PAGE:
I recently used that tach at 60rpm and a bit under, and it worked fine. If I’m not happy with data I’ll find another way. But it has to be non contact. The strobe will tell you you’re “on” but not how far off you are, when you’re off.

And I’m aware of certain bronze alloys being attacked by oils. That’s why I ran this stuff for so long before feeling it was “good”. And owning two land-rovers I’m am intimately familiar with the hypoid stench. I plan to market a cologne to Rover owners: a blend of single malt and hypoid. Still working on a clever name.

B1AF27A3-9653-45F3-8F4A-E2A98E2C8803.jpeg CBC1753D-B03F-42F4-A280-49C3036697AB.jpeg
 

AngrySailor

Veteran and General Yakker
Joined
Oct 15, 2014
Messages
2,244
Tagline
---not quite right
#10
What about a signal generator timing the strobe? Sync it up and measure your pwm frequency.
 

J!m

Veteran and General Yakker
Joined
Dec 24, 2019
Messages
3,319
Location
Connecticut
#11
All I need is a signal generator...

There’s an oscilloscope at work, with the manual, I can play with if I want to...
 

mlucitt

Veteran and General Yakker
Joined
Jun 24, 2011
Messages
2,653
Location
Jacksonville, FL
#12
But, that EP or GL rating is important since the entire load of platter etc rests on a single point. The PSI on that tiny area is massive.
The Extreme Pressure rating is for shear loads, which the spindle bearing does not have. The entire load of the platter is what? Ten or even twenty pounds? This is not extreme pressure (think heat generation) and not quite as heavy the loaded spindle of a machine tool turning a 1000 pound pump shaft on a row of needle bearings me thinks.
Not to be pedantic but the platter spindle should not contact the ball bearing, it should be floating on an oil film - a film created by the proper viscosity of the oil. The viscosity should not be so thick as to create drag on the spindle, but not so thin that it cannot maintain a film under load.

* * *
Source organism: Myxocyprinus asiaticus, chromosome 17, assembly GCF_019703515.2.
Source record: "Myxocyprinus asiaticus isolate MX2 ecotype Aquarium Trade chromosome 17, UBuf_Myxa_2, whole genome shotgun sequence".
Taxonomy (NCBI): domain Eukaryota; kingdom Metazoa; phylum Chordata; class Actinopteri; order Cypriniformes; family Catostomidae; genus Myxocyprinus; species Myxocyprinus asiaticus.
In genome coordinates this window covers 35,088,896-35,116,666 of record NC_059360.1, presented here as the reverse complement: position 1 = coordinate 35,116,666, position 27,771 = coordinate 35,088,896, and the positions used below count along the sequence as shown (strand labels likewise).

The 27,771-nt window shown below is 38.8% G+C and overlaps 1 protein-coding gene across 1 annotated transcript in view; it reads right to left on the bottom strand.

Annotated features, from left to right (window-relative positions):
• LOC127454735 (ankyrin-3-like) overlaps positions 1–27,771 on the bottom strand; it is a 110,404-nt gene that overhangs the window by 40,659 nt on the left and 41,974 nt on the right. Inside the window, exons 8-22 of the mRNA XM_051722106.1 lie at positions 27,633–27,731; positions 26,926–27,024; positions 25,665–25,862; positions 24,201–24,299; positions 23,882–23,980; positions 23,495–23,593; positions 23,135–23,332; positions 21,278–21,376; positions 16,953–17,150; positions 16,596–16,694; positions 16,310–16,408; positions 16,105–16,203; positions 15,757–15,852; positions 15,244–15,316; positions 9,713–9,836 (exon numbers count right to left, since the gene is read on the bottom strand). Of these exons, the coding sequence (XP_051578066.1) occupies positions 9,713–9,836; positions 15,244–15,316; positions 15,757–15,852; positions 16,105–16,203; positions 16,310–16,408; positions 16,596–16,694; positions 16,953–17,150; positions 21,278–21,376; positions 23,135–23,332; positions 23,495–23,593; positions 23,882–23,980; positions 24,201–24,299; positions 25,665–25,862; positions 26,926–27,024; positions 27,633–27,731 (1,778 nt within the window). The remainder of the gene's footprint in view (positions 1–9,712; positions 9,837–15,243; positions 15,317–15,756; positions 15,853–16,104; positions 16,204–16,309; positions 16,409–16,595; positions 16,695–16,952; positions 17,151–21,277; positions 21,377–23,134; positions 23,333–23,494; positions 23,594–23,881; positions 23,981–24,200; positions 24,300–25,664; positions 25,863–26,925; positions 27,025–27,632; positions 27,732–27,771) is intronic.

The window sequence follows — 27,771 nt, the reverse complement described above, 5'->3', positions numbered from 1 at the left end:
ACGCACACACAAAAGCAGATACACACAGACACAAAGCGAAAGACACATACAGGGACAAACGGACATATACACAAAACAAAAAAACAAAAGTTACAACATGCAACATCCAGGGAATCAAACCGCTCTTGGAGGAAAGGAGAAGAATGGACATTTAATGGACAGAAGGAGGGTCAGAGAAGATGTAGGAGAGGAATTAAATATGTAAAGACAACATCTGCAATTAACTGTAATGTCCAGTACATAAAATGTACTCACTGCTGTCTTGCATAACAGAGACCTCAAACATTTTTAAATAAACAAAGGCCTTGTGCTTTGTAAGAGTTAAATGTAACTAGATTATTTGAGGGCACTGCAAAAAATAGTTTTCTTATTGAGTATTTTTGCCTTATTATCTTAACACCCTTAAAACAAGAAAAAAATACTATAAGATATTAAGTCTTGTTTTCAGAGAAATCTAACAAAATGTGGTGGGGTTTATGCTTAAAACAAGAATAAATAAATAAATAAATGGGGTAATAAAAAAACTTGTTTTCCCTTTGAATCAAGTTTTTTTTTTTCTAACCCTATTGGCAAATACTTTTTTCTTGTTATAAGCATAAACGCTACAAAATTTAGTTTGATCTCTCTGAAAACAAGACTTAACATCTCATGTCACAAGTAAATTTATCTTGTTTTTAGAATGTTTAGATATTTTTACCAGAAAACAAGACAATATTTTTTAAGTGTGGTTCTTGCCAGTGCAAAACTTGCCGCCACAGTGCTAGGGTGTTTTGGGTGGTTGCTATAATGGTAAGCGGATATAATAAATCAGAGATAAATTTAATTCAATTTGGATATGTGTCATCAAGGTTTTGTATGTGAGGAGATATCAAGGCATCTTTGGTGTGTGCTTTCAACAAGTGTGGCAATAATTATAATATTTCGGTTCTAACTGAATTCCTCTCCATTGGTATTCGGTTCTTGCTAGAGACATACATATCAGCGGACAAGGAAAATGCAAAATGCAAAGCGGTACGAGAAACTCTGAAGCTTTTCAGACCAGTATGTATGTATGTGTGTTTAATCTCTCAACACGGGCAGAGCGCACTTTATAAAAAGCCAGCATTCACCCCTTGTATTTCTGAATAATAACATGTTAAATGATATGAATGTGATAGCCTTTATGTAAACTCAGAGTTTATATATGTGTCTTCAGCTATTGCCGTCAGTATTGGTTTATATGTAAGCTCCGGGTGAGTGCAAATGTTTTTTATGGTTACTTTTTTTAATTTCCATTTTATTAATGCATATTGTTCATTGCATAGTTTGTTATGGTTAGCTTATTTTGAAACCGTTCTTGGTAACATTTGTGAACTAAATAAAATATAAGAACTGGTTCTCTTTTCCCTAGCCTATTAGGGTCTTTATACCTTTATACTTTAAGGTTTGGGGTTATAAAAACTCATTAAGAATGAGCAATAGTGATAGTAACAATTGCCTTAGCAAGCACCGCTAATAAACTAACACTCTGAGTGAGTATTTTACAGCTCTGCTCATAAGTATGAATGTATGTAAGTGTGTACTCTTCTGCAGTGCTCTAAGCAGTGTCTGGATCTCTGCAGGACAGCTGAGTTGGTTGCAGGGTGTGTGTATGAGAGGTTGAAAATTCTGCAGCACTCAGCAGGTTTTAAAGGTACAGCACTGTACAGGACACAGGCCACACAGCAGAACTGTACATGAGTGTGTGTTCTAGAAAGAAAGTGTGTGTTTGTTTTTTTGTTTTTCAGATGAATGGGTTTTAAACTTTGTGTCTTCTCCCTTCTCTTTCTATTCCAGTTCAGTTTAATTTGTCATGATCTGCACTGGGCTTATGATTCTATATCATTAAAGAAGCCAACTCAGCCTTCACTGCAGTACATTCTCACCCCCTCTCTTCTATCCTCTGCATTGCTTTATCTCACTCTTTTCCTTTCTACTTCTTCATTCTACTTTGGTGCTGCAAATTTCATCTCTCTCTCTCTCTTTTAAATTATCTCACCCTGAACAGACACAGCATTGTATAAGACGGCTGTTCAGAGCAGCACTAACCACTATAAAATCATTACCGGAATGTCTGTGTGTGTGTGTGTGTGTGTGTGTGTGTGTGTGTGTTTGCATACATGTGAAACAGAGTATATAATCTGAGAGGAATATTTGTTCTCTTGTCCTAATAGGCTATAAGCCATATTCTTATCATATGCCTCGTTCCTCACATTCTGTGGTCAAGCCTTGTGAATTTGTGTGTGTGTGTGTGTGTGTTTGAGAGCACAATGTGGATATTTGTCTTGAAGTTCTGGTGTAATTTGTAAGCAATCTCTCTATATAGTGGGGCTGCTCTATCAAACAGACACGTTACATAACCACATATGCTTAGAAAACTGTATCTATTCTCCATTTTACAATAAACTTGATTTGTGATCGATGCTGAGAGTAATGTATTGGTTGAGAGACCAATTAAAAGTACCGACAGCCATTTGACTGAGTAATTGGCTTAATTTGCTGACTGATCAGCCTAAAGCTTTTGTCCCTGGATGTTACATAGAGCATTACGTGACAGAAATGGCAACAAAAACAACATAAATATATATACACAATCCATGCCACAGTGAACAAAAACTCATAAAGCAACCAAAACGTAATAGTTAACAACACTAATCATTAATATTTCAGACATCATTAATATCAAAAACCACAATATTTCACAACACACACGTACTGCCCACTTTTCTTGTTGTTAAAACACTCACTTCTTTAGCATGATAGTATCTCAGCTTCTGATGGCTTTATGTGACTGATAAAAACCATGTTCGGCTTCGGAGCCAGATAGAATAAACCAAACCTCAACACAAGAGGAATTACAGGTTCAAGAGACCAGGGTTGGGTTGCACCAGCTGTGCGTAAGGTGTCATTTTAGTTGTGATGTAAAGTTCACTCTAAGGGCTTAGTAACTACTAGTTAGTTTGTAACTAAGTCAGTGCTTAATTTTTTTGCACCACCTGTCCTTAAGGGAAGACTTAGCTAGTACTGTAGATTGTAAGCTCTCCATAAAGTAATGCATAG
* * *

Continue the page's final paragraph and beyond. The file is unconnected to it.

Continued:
Your spindle shows almost no wear, which means the oil is doing its job.
The ball is harder than the spindle, so when broken in, there should be a microscopic detent in the center of the spindle. This will help retain the oil film and keep the spindle centered.
 

J!m

Veteran and General Yakker
Joined
Dec 24, 2019
Messages
3,319
Location
Connecticut
#13
I think we are in complete agreement from two different angles. Ideal film thickness is 1.5 to 4 mills if I’m remembering correctly. I just went through that for my tonearm main bearing, which is a similar design. The shaft never contacts the walls of the well. But the shaft end is another story:

The pressure of a ten pound platter assembly is actuality extreme on a single point. The area is minuscule- a 3/16” ball so, maybe .010” contact diameter? If so, that’s an area of .00007854 square inch. (Pi r^2)

To find pounds per square inch, we have to resolve this.

10 X
——— = — ———-
.00007854 .00007854

X = 127,323.9545 PSI

20 pounds doubles this. Assuming the math is good.

This is why I fear my polymer bearing wont last. It’ll get crushed and stuck in the well. But it’ll be quiet, since it can tolerate dry running nearly as well as Teflon. Teflon of course is far too soft for this application. Then we add my oil, which I have confirmed compatibility with. Some synthetic lubricants can react with some polymers, so I wanted to be sure. I need to test. And inspect my steel ball. I believe it did have a flat spot when this all started about eight years ago now... if I can accurately measure that diameter/area I’ll know the load on the plastic ball which I can compare to the specs of the polymer.
 

mlucitt

Veteran and General Yakker
Joined
Jun 24, 2011
Messages
2,653
Location
Jacksonville, FL
#14
I appreciate what you are saying, but this is rapidly turning into Newtonian physics. I agree with your math but not the application of it. To use your example, the PSI of 127,323.9 is equivalent to 63.6 tons pushing down on the 3/16" spindle ball bearing, I believe your turntable stand would collapse under that weight. Of course, the platter weight in nowhere near that because PSI becomes nonsensical when the area size is <.1" square.
The output of your calculation relates to contact point stress and PSI is not an appropriate definition of contact point stress. Hertzian stress (pH) is a much better descriptor for point contact stress and it is usually measured in megapascals (MPa). I used your measurements to arrive at 1591.04 MPa.

Your polymer bearing may be good up to 2000 MPa, I say go for it and let us see what happens.
 

J!m

Veteran and General Yakker
Joined
Dec 24, 2019
Messages
3,319
Location
Connecticut
#15
I think the data I had
was fracture strength, which is not compressive yield. Not sure how applicable that data is.

I have five or 10 of the balls already for testing. I also have ceramic and silicon nitride. Though those will be quiet due to their surface finish, I have high hopes for the polymer.
 

Gepetto

Administrator
Staff member
Joined
May 15, 2011
Messages
10,458
Location
Sterling, MA
Tagline
Old 'Arn Enthusiast
#16
Buy a vintage Rek O Kut turntable and look at the wear on the end of the shaft that contacts the ball bearing. A cheap way to get some real empirical data.
 
Top